After Care for Newly Planted Trees
If you have a beautiful newly planted tree, you’ll want to learn about keeping it healthy as it grows. For the first two years, your tree will take extra time and attention on your part, but, if you care for it well, after those two years of work your tree should be happy and healthy and won’t require much more them some pruning and fertilization by your arborist every three to five years.
Young trees need adequate water to become established. If planted in the appropriate season, rainfall may be adequate, but additional water is often needed, particularly after planting when root systems are limited. After the initial watering at planting, deciduous trees do not need additional water until a few full size leaves have grown. Then your tree will need water four to five times per week and everyday during the 90-100 plus degree days of summer. After two years, most trees can survive with only one or no irrigations, although they would probably do better with monthly applications during the dry season.
You’ll need to maintain an area free of turf and weeds around the trunk of your tree, because turf and weeds compete for water and nutrients, and some weeds are toxic. The clear area around your tree should be about one foot in radius. After four or five years, your tree’s roots will have grown extensive enough that it will no longer compete with surrounding plants for water.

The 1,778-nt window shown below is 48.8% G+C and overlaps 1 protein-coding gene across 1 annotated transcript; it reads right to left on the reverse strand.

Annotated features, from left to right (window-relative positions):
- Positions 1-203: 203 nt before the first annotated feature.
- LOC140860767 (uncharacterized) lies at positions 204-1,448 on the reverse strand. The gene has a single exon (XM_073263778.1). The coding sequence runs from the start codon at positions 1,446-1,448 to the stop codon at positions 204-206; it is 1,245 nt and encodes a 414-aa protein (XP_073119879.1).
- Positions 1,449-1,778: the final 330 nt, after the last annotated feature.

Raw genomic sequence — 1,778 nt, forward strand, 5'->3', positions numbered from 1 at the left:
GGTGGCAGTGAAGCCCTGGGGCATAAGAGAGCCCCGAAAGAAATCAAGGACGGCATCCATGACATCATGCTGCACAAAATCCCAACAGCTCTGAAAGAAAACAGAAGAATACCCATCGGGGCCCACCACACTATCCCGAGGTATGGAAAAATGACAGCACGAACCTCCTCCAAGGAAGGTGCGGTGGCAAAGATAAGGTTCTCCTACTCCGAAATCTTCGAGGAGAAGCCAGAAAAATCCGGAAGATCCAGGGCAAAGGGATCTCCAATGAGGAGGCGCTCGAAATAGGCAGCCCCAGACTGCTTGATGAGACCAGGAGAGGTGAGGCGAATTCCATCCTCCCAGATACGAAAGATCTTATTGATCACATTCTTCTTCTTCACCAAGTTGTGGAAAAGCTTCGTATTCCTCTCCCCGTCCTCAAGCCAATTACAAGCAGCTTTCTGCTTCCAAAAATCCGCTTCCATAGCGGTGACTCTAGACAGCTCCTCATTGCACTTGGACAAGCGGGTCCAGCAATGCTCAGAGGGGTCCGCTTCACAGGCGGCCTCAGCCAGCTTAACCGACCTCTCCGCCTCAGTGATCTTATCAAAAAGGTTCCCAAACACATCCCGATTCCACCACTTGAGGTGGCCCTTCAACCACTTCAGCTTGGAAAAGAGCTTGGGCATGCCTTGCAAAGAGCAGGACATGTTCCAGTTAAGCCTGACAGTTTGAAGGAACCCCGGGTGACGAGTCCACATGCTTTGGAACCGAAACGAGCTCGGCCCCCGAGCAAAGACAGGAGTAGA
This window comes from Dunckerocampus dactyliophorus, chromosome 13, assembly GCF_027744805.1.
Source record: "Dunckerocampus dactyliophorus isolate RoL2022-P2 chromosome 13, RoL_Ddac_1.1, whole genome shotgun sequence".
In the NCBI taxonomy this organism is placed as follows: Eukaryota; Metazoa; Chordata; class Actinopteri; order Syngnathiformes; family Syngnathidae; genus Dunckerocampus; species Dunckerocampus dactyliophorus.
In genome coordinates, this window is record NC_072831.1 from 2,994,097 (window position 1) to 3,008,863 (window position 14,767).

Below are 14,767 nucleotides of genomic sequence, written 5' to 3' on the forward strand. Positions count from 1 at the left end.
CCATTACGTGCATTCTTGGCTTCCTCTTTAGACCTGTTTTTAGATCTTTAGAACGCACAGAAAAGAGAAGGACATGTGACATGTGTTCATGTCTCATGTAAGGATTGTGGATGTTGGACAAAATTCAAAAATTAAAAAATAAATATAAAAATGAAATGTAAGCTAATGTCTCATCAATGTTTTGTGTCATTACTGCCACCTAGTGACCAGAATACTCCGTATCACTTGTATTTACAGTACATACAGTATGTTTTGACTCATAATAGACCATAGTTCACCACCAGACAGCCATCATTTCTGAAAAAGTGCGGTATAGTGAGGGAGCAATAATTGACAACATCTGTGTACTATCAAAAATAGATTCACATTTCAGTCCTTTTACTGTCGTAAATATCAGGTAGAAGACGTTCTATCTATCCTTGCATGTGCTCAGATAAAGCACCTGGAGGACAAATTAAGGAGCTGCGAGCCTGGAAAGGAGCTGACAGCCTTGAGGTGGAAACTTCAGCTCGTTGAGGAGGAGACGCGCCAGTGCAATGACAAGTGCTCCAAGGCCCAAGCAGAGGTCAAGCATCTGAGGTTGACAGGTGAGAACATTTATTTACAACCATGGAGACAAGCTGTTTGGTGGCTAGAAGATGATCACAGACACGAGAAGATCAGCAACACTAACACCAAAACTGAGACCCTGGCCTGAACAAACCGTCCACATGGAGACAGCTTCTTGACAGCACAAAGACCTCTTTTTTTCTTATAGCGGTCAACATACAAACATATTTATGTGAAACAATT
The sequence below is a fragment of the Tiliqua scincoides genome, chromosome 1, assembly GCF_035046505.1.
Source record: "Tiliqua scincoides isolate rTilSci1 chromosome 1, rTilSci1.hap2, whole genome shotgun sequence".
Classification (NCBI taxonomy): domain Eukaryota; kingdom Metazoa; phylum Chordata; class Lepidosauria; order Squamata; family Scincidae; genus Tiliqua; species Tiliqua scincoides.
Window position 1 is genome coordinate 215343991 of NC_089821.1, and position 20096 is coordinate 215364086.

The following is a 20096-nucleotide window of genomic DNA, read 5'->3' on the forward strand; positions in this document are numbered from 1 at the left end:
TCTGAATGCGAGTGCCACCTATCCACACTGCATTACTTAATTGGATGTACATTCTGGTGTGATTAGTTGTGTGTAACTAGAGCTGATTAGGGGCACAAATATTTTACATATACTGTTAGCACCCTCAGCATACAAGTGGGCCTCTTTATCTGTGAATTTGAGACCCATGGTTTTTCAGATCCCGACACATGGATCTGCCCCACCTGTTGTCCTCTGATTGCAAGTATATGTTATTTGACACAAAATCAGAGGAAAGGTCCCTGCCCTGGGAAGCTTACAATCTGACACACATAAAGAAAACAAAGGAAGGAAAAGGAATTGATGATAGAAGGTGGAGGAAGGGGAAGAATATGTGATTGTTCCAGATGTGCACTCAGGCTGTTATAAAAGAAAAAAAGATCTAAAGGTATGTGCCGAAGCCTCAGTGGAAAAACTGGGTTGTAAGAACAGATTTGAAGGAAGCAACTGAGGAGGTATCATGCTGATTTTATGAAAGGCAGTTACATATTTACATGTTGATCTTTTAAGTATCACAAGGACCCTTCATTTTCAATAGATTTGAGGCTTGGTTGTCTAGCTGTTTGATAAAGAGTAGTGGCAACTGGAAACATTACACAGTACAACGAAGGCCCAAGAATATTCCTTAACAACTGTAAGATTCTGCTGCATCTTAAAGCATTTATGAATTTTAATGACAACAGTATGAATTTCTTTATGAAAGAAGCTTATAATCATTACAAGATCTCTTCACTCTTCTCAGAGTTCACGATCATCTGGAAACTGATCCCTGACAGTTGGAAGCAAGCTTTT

A three to four-inch-thick mulch will help to control most weeds. Mulch protects the soil from compaction and erosion, conserves moisture, and moderates soil temperatures. Add the mulch one month after the tree has been planted so that it won’t interfere with the root system obtaining oxygen. Keep mulch at least two inches away from the trunk of your tree. This will minimize disease and rodent damage.
Pruning & Training
The key to pruning for newly planted trees is to encourage the growth of several large permanent branches. Early pruning will form the basic structure of the mature tree.
When you purchase a tree from a nursery, it most likely has already been trained appropriately. A few years after planting, the young tree will need a follow up pruning to encourage its structural branches.
Most trees mature easily on their own, but serious problems can be avoided if the trees are periodically inspected. Regularly inspect your trees for the signs of insect and disease damage. At the same time, take care of any staking problems, check to see if your tree is getting enough moisture, and identify any other problems.
A proper inspection should take only a few minutes per tree, but it’s important as it allows you to take action on any problems you find. If you regularly check on them, you’ll be able to maintain healthy, strong trees for many years to come.
If your young Utah tree is having issues after planting, reach out to the Arbor+ team. We’re always happy to take a look and consult with you and help your trees get off to a healthy start. Click the link below to start a conversation.